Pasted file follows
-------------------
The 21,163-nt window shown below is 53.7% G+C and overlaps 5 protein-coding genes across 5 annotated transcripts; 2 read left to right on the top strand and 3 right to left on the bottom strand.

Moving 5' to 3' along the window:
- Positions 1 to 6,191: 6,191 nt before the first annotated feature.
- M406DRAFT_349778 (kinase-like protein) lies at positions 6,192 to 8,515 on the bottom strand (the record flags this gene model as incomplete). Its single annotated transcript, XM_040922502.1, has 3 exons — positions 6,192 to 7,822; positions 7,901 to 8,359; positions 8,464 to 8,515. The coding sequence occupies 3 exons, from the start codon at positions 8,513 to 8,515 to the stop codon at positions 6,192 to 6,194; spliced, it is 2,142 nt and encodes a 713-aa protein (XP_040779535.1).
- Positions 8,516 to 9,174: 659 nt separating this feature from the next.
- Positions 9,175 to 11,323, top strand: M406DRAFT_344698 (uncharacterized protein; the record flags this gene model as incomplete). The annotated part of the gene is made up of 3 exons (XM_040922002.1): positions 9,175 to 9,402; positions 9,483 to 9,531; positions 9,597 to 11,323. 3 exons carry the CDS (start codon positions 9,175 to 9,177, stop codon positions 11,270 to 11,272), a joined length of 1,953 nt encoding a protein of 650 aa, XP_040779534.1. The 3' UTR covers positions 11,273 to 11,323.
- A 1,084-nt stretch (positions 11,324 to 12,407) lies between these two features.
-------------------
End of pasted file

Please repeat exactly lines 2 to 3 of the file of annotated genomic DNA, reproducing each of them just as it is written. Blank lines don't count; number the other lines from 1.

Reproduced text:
Moving 5' to 3' along the window:
- Positions 1 to 6,191: 6,191 nt before the first annotated feature.